Four-Sided Triangle by William F. Temple

Four-Sided Triangle

Four-Sided Triangle by William F. Temple is the first SciFi novel the British Library Science Fiction Classics series reprinted in their quest to unearth forgotten classics. The only other SciFi classic novel I have read before is H. G. Wells’s The Time Machine, so if you, like me, are a newbie to the genre and taking baby steps, I think Four-Sided Triangle will be a good starting point. Four-Sided Triangle is set on Earth and not science-heavy, making it easily accessible. Also, at the heart of the story, there’s something we all have experience in; love. 🙂

I had a brief introduction to Temple’s writing when I read his short story Lunar Lilliput last year. (Lunar Lilliput appears in the British Library Science Fiction Classics series’s Moonrise, and it’s an anthology I highly recommend) That story featuring two-inch tall Humanoid Lunarians who had learnt to imitate our ways convinced me Temple is a good writer, and I was thrilled by British Library’s decision to reissue Four-Sided Triangle which is considered to be his most notable work.

Four-Sided Triangle is an expansion of a short story Temple wrote for Amazing Stories magazine in 1939. According to Mike Ashley’s Introduction, Temple had written the initial short story while he was dating Joan who would later become his wife. At the time Temple had considered what he’d do if there was ever a rival for Joan’s affections, which had given him the idea of duplication, and that ‘solution’ had been his inspiration for writing Four-Sided Triangle.

Narrated by Dr Harvey (“Doc”), the novel begins when young Bill Leggett presents himself at Doc’s surgery. Bill tells Doc that he broke his wrist while he was trying to gauge the breaking strain of a rope, and it doesn’t take long for Doc to realize that Bill with his inquiring mind is not an ordinary fourteen-year-old boy. Owing to Doc’s graying hair, the kid takes Doc as someone with enough knowledge and authority to answer questions on X-rays – the whole shebang from its history to nature – so he keeps bombarding the poor Doc with numerous questions!

… the boy’s persistent questions were embarrassing. At first I tried to pass it off with the suggestion that it was all very difficult and hard to explain, and that the boy wouldn’t understand anyway. But the boy made it quite clear that he would understand. He said he had studied the pioneer work of Rontgen and the Curies and other people whose names were less familiar, and generously “reminded” me of it in some detail. I wasn’t certain about Rontgen, but I happened just recently to have read a magazine article about the Curies, so I was able to keep up a facade of knowledge there. For a time. Then the boy smashed through it with the mathematics of the radiation of energy, trampled all over me with the Quantum theory, and was wielding the Special Theory of Relativity like a bludgeon when I finally pulled up at the hospital with globules of sweat starting on my brow.

A Prodigy had come into my life.

Soon after their trip to the hospital, Doc takes Bill under his wings. Doc gives Bill access to his library and lets Bill drown in the wealth of knowledge his books has to offer. By this time Bill had read all the science books in the village library. But under Doc’s guidance, Bill gains a further appreciation of the subject, and once Bill’s good-for-nothing father (the surviving parent) passes away, he becomes Doc’s foster child.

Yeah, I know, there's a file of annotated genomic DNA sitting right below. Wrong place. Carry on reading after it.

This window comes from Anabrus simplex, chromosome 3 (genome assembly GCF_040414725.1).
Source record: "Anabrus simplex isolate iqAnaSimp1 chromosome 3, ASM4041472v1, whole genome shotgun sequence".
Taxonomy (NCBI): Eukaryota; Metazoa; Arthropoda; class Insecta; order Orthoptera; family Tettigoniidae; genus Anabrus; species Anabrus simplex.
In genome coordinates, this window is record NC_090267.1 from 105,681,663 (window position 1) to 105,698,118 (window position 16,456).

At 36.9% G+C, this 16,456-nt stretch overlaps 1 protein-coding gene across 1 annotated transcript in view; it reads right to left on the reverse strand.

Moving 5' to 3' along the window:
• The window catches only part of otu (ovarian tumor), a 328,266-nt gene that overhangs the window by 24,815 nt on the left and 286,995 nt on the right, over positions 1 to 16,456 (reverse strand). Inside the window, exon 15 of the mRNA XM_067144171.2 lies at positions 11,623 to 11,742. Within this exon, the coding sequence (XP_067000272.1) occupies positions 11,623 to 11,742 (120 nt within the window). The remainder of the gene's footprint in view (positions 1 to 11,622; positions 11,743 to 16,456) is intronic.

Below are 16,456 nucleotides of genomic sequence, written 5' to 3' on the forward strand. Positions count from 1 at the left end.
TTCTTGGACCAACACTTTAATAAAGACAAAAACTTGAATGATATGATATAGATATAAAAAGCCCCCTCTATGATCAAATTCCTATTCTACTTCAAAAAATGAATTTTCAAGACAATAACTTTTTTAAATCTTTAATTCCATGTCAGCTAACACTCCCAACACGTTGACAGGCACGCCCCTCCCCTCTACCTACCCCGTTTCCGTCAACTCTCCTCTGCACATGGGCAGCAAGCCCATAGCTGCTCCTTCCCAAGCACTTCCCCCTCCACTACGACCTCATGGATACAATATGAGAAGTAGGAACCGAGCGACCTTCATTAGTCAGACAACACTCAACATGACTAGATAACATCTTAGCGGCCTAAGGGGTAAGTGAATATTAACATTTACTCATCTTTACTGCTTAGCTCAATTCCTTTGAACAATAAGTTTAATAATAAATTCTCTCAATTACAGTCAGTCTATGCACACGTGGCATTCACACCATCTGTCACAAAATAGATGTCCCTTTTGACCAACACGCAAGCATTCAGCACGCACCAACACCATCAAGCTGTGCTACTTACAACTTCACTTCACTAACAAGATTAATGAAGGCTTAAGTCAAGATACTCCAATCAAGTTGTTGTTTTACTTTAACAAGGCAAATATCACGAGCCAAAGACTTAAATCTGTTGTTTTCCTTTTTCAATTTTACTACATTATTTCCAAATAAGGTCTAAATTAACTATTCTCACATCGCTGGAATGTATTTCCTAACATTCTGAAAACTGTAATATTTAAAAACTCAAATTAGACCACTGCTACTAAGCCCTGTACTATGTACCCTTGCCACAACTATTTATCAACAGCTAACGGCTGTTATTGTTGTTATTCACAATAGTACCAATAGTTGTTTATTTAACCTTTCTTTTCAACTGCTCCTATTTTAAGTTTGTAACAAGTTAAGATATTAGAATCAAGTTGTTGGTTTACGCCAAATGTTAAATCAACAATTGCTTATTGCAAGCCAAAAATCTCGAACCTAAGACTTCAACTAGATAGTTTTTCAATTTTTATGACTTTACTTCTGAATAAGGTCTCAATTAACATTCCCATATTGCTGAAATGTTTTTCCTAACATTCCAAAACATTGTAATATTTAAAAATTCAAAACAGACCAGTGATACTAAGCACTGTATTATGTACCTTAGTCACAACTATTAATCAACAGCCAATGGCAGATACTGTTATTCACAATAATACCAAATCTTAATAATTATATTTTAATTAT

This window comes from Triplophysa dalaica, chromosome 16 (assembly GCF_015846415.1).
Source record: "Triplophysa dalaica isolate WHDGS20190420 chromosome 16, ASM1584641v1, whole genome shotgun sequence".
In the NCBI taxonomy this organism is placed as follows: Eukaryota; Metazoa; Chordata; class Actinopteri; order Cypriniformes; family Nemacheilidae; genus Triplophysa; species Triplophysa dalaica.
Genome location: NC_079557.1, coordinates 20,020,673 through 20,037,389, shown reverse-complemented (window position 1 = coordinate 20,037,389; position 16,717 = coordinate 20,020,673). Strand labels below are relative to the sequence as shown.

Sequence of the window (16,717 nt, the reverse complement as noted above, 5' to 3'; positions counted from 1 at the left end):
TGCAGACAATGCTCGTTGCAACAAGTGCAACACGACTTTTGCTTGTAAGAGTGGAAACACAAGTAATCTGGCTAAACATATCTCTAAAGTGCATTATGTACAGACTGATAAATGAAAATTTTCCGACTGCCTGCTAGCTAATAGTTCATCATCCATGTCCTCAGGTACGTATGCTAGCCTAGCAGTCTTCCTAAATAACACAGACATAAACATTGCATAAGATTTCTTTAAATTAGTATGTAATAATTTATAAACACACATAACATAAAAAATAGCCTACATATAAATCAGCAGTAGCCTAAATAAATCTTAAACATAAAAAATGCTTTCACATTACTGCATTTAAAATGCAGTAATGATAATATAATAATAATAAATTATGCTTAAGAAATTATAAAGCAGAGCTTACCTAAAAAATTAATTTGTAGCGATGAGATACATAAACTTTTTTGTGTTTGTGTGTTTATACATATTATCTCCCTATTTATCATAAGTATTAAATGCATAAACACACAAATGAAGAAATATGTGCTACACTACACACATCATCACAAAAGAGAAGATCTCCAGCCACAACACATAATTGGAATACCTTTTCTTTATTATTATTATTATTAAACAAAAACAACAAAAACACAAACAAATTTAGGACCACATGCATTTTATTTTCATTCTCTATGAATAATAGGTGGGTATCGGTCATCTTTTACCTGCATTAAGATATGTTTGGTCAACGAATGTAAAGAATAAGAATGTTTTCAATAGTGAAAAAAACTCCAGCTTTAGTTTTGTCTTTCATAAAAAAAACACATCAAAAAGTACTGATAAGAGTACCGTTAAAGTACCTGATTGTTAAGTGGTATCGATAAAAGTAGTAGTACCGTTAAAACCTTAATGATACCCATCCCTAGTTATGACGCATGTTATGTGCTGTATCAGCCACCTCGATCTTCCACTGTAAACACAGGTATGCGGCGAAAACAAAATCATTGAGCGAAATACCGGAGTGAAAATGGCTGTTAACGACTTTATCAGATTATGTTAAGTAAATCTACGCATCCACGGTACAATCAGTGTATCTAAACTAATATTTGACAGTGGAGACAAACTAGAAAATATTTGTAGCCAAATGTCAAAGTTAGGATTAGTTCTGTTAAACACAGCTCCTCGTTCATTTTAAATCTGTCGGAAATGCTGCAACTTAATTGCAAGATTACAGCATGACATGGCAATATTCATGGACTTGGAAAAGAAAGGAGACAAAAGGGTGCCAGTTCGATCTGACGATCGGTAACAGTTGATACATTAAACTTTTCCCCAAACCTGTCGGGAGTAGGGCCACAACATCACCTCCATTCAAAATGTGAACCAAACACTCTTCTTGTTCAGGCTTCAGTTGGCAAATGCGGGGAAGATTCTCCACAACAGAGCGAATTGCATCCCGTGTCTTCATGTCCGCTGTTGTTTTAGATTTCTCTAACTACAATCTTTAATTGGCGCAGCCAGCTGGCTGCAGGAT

When Bill enters Cambridge University on a scholarship, he befriends Robin Heath (“Rob”) who later becomes his best friend and business partner. Even though Rob comes from the same village as Bill, their backgrounds are entirely different as Rob is the son of the local lord. Rob’s father had given him the best education money can buy and raised him to be a proper English gentleman, expecting he’d take over the family’s plastic manufacturing business one day. However, once Bill and Rob figure out that they could achieve bigger things if they join forces – Bill with his brilliance, and Rob with his steady approach to solving scientific problems – they decide to go their own way with a small capital Rob’s father had provided at hand. Their first invention is the Reproducer – an apparatus that could scan objects and create replicas. And this is where Lena, a beautiful failing artist – one of Doc’s suicidal patients, enters into their lives.

I’m not going to delve deeper into the plot, but I think the novel’s title and the stunning cover of November 1939 Amazing Stories issue hints at what’s to follow.


(Image Credit: Wikipedia)

As I mentioned earlier, Four-Sided Triangle doesn’t put a lot of emphasis on technical details, instead choosing to highlight the moral implications of one of Bill’s scientific endeavors. Because the story’s focus lays on its characters, Temple manages to do that in a compelling way, so even though the modern readers will roll their eyes at the archaic views on gender roles (at one point Rob tells Doc “Frankly, I hate clever girls from Bloomsbury. Girls shouldn’t be intellectual – only nice,” and the list goes on), this is still an engrossing read. 4 stars.

One comment

  1. Ah, I’ve been tempted by these British Library sci-fi re-releases but this is the first one I’ve seen reviews, so I’m glad you enjoyed it – now I’m even more tempted! Ha – I love the look at old-fashioned attitudes in these vintage books – it reminds me that we have moved forward even if there’s still a way to go… 😀


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